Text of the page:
S&P cuts Russia’s rating
The Standard & Poor’s (S&P) credit agency yesterday cut Russia’s credit rating for the first time in more than five years, citing the capital flight and risk to investment in the wake of the Ukraine crisis. Russia’s economic growth slowed to 0.8 percent in the first quarter, sharply worse than earlier forecast while spooked investors pulled about US$70 billion out of the country — more than in all of last year. However, the cut in Russia’s rating from “BBB” to “BBB-” is the most tangible economic result of Russia’s policies toward Ukraine so far. “BBB-” is just a step above a speculative or non-investment grade.
Nokia excludes India plant
Nokia Oyj will exclude its India phone factory from a 5.44 billion euro (US$7.5 billion) agreement to sell its mobile phone business to Microsoft Corp amid a legal battle over a tax dispute in the country. “We are leaving out the plant because of the tax issues,” Poonam Kaul, a Nokia India spokeswoman, said by telephone on Thursday. The plant, one of the Espoo, Finland-based company’s largest phone factories, will make products for Microsoft as part of a servicing agreement, Kaul said.
Baidu profit surges 24.1%
Baidu Inc (百度), operator of China’s most popular Internet search engine, says its quarterly profit jumped 24.1 percent over a year earlier as its mobile business grew. The Beijing-based company yesterday said it earned 2.5 billion yuan (US$407.8 million) in the three months ending March 31. Revenue rose 59.1 percent to 9.5 billion yuan. In a statement, chairman Robin Li (李彥宏) cited success in search and app distribution for the growth and said Baidu wants to expand in new areas such as location-based services.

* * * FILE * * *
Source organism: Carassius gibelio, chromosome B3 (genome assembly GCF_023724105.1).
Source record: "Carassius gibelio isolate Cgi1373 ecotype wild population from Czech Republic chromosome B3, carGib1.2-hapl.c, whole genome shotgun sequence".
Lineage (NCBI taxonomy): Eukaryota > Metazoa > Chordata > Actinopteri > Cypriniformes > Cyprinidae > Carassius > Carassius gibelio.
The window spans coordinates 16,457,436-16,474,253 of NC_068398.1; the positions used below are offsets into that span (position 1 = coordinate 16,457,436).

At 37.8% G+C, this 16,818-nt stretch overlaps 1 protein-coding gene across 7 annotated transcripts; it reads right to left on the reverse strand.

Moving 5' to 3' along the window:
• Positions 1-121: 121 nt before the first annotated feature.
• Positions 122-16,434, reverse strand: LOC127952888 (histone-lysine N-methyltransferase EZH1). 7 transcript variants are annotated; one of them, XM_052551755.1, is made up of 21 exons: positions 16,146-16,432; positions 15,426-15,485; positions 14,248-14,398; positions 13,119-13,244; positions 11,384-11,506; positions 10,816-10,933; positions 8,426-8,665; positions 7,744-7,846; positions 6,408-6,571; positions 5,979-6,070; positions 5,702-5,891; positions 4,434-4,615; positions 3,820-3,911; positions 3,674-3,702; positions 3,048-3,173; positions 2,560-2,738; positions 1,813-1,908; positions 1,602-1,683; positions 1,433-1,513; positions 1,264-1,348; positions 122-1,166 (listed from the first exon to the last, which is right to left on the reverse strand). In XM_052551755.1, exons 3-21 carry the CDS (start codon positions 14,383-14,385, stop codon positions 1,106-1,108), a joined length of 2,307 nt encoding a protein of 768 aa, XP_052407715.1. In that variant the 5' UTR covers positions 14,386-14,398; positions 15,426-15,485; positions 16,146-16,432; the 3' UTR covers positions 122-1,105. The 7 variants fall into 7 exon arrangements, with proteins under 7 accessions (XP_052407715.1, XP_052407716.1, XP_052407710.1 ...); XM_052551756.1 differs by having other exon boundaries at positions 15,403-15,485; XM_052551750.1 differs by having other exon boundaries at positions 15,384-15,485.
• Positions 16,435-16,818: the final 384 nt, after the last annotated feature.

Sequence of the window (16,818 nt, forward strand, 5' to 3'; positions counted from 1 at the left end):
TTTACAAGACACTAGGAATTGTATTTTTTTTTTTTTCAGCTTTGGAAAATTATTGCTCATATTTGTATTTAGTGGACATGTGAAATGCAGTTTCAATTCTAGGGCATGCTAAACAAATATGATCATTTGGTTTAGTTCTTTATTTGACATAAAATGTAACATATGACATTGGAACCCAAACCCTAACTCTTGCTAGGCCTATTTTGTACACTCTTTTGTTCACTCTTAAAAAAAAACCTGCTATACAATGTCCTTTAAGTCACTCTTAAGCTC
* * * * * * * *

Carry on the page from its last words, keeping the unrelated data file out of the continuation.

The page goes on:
Amazon beats expectations
Amazon.com Inc posted higher-than-expected sales growth in the first quarter and boosted its investments in technology, content and warehouses as the e-commerce giant branches out into new businesses. Revenue rose 23 percent from a year ago to US$19.74 billion, more than the average analyst estimate of US$19.4 billion, according to Thomson Reuters I/B/E/S. The Seattle-based company reported net income of US$108 million, or US$0.23 per share. That compares with net income of US$82 million, or US$0.18 per share last year. Analysts expected US$0.21 per share, according to FactSet.
Honda profit jumps 56.4%
Japanese automaker Honda Motor Co yesterday said its fiscal year net profit soared to US$5.6 billion, thanks to brisk sales and a weaker yen. For the year to March, Honda said it booked a net profit of ￥574 billion, up 56.4 percent from a year earlier, while revenue rose about 20 percent to ￥11.84 trillion. The company forecast a profit of ￥595 billion for the current year to March 2015.
Bookmaker to reduce shops
William Hill PLC yesterday said it would close 109 of its British betting shops this year, blaming the decision on a tax increase on high stakes gambling machines. The firm, Britain’s largest bookmaker, said operating profit fell 14 percent in the first quarter of the year, hit by big payouts to gamblers on two weekends on which many of the top soccer sides had won. William Hill said the closure of the betting shops would put 420 jobs at risk and result in exceptional costs of up to ￡24 million (US$40.3 million).